I’ve got a confession to make. When I previewed Rollerdrome last month, I was under strict instructions to only talk about the first six levels. I did just that, but I’d played more than the first six levels.
Just a few days after getting access, I beat Rollerdrome. I couldn’t put it down. I tried to stop myself, to no avail - I just wanted to keep playing to try to complete all of the challenges and hit the top of the leaderboards.
As a follow-up to the already excellent OlliOlli World, utilising similar trick-based gameplay, Rollerdrome is better than I could ever have hoped.
It feels incredible
Swapping a skateboard for some rollerskates, the action in Rollerdrome is arguably more hectic than trying to flick the right thumbstick in 18 different directions in a few seconds to get through OlliOlli levels.
Not only do you need to pull off tricks to boost your score, but there’s a whole third-person shooter aspect to the game. Defeating enemies with one of your four unique weapons in quick succession increases your combo and you need to pull off tricks to replenish your very limited ammo.
You also need to quickly switch between your shotgun, pistols, grenade launcher, and laser rifle on the fly, sometimes mid-trick. It’s a lot to manage, but thankfully there’s a cinematic bullet-time mechanic that makes combat a little bit easier. It also makes the combat immensely satisfying. Dodging attacks, replenishing ammo, and selecting the right weapon for each enemy type is tough, but in the same way as completing levels in OlliOlli is.
Rollerdrome perfectly skates the difficulty line, creating levels that require intense focus and quick reactions, without ever feeling overwhelming. The beautiful art style really comes to the fore when slow-motion explosions are happening all around you, but not once did I get lost in it all.
As you progress, you learn that success isn’t just about getting through the level. You begin to learn attack patterns, how to prioritise particular enemies, or when the perfect time to grab the bonus combo tokens is. The way Rollerdrome introduces new enemy types and weapons slowly to help you learn is brilliant.
It also helps you get a real understanding of how to maximise your score. You’re not just aimlessly skating about shooting anything you see, Rollerdrome teaches you to be organised and patient, which makes the perfect run so satisfying.
The action becomes lightning fast and intense, your heart rate increasing as you can sense a great run coming together. Rollerdrome is one of the most finely tuned action games I’ve played.
Loads of replayability
After my first few levels, I was concerned that the final levels would ramp up the difficulty too much. However, the way you learn to manage your skills through challenges and score chasing ensures you’re always learning to cope better with the barrage of enemy attacks coming at you. The latter levels are tough, but the game prepares you for them. Managing to complete the final level in a single combo is the biggest gaming thrill I’ve had in years.
That focus on challenges and score chasing is the best thing about Rollerdrome, too. I haven't found myself score-chasing like I am in Rollerdrome for a long time. I’ve been fighting for the top spot on some levels’ worldwide leaderboards, but I’m sure to be embarrassed by the masses once the game releases. The fact I’m even tempted to try and beat other players’ scores is a testament to how great Rollerdrome feels.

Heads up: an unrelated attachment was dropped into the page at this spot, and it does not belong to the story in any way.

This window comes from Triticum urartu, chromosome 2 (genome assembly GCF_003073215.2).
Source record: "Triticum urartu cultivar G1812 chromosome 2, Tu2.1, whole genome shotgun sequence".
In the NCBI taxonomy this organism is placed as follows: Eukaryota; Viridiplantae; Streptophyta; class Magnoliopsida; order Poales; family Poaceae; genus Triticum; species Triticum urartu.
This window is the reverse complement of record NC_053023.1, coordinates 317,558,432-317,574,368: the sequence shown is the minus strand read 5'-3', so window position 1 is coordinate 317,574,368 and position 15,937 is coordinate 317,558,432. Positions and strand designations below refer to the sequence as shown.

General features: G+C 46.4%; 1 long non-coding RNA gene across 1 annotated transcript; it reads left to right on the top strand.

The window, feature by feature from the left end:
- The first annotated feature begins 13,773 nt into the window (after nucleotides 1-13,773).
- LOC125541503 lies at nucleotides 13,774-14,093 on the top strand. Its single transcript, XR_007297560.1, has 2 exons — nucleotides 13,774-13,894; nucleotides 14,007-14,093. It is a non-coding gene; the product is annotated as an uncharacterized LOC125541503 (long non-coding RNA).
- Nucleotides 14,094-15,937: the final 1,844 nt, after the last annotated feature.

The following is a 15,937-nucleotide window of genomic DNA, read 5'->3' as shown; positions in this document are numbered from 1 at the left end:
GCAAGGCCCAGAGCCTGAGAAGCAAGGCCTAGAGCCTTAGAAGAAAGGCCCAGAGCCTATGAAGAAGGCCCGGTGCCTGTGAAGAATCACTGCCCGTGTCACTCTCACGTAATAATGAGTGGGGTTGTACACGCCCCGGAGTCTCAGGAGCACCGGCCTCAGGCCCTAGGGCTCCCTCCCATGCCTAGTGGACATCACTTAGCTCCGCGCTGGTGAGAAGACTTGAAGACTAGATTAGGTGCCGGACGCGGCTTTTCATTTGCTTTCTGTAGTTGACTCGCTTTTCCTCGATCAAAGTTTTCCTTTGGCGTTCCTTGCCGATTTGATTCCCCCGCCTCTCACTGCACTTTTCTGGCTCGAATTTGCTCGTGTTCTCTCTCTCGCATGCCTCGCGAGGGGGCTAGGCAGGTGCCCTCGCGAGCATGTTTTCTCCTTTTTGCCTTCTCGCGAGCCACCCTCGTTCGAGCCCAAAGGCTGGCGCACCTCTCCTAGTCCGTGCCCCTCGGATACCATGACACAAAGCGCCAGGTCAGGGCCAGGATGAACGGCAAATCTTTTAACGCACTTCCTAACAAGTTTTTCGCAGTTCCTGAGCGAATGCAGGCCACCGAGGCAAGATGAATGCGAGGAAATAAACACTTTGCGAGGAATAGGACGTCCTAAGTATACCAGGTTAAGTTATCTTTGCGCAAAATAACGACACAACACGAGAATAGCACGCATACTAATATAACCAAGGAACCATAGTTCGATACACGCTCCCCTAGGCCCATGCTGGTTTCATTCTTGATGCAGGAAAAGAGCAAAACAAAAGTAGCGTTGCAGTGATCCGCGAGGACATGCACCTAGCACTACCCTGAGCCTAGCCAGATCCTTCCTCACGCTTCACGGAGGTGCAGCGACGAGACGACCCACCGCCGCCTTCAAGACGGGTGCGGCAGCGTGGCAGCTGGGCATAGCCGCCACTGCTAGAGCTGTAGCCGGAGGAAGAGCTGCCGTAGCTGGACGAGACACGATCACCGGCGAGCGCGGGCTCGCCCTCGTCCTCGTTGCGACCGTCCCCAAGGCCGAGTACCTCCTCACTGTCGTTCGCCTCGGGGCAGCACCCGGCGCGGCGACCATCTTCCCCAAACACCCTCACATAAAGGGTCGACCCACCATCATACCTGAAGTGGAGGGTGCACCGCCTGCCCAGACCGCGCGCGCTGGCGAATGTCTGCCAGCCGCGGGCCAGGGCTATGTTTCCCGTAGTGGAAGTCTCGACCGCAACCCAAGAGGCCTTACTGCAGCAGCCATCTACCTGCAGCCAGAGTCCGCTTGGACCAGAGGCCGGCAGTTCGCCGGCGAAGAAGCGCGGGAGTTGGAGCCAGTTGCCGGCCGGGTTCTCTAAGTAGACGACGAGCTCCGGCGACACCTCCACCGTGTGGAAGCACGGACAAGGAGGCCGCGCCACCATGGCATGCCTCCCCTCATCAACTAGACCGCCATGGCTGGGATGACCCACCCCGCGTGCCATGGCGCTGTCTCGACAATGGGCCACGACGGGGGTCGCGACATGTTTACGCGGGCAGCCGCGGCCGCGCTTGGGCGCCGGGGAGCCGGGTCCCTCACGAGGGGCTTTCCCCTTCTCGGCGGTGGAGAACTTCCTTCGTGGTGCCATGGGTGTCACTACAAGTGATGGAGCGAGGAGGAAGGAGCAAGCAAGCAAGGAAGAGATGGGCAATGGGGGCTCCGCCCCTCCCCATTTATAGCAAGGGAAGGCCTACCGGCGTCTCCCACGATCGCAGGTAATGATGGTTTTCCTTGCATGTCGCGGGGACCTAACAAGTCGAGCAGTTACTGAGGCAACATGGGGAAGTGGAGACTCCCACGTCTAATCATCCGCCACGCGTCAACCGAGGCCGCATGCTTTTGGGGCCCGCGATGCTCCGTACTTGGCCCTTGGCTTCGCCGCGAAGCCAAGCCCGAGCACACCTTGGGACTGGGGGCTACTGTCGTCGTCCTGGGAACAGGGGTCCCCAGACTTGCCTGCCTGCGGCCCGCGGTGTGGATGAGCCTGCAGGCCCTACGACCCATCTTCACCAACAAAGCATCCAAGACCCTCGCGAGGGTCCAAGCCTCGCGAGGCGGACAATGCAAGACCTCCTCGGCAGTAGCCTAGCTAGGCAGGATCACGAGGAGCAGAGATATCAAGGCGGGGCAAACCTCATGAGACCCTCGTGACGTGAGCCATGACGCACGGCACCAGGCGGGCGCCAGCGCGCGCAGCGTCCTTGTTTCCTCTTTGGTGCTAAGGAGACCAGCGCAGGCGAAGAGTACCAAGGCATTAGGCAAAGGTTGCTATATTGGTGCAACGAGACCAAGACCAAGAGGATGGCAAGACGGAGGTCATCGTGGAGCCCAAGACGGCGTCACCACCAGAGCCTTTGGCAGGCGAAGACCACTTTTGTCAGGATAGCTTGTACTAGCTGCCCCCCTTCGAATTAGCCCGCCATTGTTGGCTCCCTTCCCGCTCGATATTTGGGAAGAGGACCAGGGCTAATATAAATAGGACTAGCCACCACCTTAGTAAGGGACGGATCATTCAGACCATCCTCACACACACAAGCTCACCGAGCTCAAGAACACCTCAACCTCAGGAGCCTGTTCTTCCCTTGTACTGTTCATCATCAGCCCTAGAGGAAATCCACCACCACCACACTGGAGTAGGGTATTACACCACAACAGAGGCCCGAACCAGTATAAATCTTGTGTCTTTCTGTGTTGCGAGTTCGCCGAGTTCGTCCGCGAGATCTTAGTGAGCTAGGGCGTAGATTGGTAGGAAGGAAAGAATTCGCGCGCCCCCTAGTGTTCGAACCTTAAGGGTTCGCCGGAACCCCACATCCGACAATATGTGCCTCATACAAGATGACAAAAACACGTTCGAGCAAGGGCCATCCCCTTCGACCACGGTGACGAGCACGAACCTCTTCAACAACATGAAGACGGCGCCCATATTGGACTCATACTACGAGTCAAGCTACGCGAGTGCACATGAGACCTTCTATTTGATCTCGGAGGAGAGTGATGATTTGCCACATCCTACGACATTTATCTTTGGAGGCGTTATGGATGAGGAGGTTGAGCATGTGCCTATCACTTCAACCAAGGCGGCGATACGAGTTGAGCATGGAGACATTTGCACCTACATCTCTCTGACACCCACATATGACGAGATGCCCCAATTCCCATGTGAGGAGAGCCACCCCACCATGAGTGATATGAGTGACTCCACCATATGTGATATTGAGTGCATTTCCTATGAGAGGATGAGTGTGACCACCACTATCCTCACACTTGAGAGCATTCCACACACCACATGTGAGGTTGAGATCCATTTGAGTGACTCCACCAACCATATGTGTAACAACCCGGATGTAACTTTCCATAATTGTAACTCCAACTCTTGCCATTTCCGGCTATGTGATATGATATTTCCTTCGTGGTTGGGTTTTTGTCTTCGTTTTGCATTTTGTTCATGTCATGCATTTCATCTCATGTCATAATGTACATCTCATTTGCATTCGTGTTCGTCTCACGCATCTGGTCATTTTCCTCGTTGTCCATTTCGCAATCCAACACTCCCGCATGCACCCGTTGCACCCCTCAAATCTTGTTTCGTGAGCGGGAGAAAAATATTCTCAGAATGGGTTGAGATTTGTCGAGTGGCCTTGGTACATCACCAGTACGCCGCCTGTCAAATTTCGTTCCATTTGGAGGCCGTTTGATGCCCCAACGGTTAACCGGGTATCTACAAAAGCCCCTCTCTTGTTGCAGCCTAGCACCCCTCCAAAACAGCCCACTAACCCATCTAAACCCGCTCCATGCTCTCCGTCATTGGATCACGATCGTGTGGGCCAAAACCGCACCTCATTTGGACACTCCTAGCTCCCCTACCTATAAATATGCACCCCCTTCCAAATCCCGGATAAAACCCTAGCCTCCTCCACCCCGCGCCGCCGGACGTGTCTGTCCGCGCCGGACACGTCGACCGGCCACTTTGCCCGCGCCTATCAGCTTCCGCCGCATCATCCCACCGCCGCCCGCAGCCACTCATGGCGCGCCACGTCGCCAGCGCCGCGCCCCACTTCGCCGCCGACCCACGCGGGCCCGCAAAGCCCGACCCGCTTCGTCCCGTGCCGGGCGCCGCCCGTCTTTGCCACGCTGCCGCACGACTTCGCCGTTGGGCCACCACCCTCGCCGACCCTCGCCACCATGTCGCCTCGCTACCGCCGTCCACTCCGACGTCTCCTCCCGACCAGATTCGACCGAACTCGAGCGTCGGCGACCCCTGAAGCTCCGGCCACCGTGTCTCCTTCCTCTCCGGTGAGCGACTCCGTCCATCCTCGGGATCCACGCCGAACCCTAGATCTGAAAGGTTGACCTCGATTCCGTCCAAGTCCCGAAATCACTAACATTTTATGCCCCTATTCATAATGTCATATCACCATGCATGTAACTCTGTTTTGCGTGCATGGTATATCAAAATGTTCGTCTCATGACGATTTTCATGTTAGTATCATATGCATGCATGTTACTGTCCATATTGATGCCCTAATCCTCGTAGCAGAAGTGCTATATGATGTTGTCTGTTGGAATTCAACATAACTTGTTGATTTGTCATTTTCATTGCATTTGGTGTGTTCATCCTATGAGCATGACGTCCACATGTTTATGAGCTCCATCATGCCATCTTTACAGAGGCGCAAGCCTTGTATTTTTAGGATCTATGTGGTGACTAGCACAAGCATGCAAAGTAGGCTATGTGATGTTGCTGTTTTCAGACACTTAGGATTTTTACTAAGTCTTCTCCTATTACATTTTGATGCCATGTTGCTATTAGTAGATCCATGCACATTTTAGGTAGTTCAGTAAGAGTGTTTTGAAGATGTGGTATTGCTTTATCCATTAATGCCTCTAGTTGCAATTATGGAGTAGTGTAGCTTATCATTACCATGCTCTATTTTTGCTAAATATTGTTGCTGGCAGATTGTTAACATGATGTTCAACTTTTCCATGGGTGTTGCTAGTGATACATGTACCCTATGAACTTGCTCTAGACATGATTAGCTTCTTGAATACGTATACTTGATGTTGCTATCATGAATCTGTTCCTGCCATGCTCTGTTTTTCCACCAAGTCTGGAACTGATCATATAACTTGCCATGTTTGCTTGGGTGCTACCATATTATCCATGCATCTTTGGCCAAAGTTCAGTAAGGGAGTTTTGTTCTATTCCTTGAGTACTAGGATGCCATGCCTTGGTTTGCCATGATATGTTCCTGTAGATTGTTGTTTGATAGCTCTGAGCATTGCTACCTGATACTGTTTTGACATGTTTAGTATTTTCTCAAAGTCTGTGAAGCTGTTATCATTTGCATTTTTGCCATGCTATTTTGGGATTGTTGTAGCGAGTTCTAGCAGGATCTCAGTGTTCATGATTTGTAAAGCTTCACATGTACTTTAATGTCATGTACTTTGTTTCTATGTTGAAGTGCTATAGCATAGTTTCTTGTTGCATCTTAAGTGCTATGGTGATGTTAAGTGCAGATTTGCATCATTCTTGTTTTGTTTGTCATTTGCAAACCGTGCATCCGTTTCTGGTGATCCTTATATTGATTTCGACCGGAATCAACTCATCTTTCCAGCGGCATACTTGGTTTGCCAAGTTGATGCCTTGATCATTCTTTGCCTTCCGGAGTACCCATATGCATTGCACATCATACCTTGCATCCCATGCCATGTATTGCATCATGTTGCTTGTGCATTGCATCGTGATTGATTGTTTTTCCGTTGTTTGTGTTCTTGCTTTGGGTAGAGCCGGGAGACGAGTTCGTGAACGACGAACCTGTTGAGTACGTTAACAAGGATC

That also gives Rollerdrome a huge amount of replayability. There are only two levels that I avoid replaying too much: the two boss levels. While they start as standard levels, the boss sections that end them aren’t nearly as fun. Set in more expansive open arenas, they’re not as fast-paced, losing the challenge of balancing tricks, combos, and combat somewhat.
Elsewhere, I was drawn to jump into every level to try and maximise my score and beat each of the ten challenges. Bringing skills you’ve learned and weapons you’ve unlocked into the earlier levels makes you feel immensely powerful, smashing through the level in a fraction of the time it took on your first attempt.
Some of the challenges are really tough too, requiring precise tricks to be performed or really high scores to be reached. The challenges also aren’t designed to be completed in one run. Jumping into a level with completing one single challenge as your aim adds variety to re-runs. You’re not just playing over and over again to get a higher score, you’re replaying with specific targets in mind.
You’ll chip away at most of them in your second, third, or hundredth try, once you’ve developed a better understanding of Rollerdrome’s prioritisation aspect, all while trying to beat your best score.
New Game Plus for even more challenge
Rollerdrome’s new game plus mode - called Out For Blood and unlocked once you complete the main campaign - only adds further replayability and challenge. There are only a few challenges to complete in each one, but enemy variety is increased and they all do 1.5x damage. It’s the perfect mode for those obsessed with Rollerdrome’s score-chasing, albeit really, really hard.
I would have liked to see how an upgrade system worked in Rollerdrome, though. Maybe the ability to unlock higher max health, faster ammo replenishment, or more damage. The difficulty is already well balanced, but it may have been another interesting way to gauge improvement as you beat levels.
Otherwise, there isn’t anything that Rollerdrome is missing. It’s a meticulously designed and balanced game with a core premise I can’t believe hasn’t been concocted before. Roll7 has made yet another game that is challenging, fun, bursting with style, and perfect for the score-chasing competitor in all of us. I’ll be playing it for a long time to come; those number one spots are mine!
Rollerdrome was reviewed on PS5 with code provided by publisher.